# Problem 45800. SatCom #6: Inclination of a Sun-Synchronous Orbit

Satellite and Space Engineering - Problem #5
This is part of a series of problems looking at topics in satellite and space communications and systems engineering.
A particularly interesting (and useful) orbit is the 'Sun-Synchronous Orbit.' This orbit has the special feature that the plane of the orbit precesses (rotates) in inertial space at exactly the same rate as the earth rotates around the sun. Therefore, the orbit plane always maintains a fixed angle with respect to the sun, which means that the satellite always passes over the same point on the ground at the same local mean solar time. Now, satellite orbits, in the absence of external forces, will not precess, but will remain on a plane fixed with respect to inertial space. However, the unequal forces on the satellite caused by the equatorial bulge of the Earth tends to make inclined orbits precess, and by tuning the orbit inclination and altitude (actually the semi-major axis and eccentricity of the orbit ellipse), the orbit can be made to precess at just the right angular rate to maintain a fixed direction towards the sun. (See: <https://en.wikipedia.org/wiki/Sun-synchronous_orbit> for more information about such orbits.)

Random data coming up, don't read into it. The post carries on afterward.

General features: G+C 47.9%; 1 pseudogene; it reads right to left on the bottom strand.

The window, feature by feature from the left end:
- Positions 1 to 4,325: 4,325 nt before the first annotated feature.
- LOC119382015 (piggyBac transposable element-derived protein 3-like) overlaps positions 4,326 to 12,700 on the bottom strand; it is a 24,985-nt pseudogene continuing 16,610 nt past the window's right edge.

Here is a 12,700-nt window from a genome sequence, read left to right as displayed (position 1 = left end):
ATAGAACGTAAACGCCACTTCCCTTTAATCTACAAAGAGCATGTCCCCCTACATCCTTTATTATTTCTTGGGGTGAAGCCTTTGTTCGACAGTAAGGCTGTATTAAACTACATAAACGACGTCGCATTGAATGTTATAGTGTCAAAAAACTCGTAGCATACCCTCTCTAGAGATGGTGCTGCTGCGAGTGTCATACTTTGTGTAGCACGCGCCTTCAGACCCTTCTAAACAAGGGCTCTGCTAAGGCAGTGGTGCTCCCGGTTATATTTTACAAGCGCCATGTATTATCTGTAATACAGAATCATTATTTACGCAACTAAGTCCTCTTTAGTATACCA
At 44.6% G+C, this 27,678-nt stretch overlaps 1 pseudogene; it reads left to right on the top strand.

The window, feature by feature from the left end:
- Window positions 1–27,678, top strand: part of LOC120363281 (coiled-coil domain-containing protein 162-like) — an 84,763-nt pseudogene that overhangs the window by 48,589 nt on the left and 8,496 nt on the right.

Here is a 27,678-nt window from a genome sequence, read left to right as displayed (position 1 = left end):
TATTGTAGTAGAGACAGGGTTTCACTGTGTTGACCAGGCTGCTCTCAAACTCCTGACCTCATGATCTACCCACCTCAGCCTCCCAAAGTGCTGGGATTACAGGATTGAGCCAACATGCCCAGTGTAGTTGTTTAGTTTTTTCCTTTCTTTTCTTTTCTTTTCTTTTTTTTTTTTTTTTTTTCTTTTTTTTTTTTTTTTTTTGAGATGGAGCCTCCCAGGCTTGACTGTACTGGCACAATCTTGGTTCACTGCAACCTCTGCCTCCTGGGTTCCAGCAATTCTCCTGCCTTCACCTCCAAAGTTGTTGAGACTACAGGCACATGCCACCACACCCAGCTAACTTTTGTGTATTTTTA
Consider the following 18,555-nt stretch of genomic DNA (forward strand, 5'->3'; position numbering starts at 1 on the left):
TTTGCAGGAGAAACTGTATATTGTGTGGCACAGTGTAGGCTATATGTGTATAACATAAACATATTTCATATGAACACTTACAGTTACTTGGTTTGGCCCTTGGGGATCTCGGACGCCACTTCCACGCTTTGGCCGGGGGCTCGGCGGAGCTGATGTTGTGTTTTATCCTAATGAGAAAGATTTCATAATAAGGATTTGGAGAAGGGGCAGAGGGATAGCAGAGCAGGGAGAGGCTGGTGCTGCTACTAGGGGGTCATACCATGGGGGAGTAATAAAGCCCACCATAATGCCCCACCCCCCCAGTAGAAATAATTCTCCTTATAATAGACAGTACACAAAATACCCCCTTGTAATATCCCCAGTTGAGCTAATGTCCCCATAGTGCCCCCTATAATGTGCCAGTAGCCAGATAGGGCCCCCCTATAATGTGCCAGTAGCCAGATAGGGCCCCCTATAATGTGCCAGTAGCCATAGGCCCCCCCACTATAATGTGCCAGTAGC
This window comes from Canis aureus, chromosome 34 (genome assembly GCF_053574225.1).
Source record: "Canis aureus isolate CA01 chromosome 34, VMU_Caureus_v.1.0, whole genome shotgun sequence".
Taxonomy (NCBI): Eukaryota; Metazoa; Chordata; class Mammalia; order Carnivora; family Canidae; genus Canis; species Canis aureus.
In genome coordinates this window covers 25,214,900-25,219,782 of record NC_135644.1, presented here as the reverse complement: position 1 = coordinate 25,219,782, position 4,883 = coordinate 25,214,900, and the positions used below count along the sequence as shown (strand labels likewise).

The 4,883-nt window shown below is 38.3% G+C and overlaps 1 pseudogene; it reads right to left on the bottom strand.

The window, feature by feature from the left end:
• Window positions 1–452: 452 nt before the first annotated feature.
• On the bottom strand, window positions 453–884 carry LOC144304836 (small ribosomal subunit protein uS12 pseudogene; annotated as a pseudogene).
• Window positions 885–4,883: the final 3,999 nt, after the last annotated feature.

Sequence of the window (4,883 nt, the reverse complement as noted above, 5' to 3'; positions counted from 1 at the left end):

You are given the satellite orbit's apogee and perigee altitudes (in km). Calculate the inclination needed to achieve a sun-synchronous orbit.
You should take the radius of the Earth to be 6371km.
Hint : If you are not sure about how to derive the semi-major axis and eccentricity of the orbit given its apogee altitude, perigee altitude and the Earth's radius, you probably ought to try Problem 45797. SatCom #5: Determine Elliptical Orbit Parameters first ( <https://www.mathworks.com/matlabcentral/cody/problems/45797-satcom-5-determine-elliptical-orbit-parameters> ).
Example: The CLOUDSAT satellite has an apogee of 710 km and a perigee of 709 km. It's orbit inclination is approximately 98.2 degrees.
Some future problems in this series will build on work done in previous problems, so if you get a working solution I suggest you hang onto the code!

### Solution Stats

16.11% Correct | 83.89% Incorrect
Last Solution submitted on Apr 14, 2024

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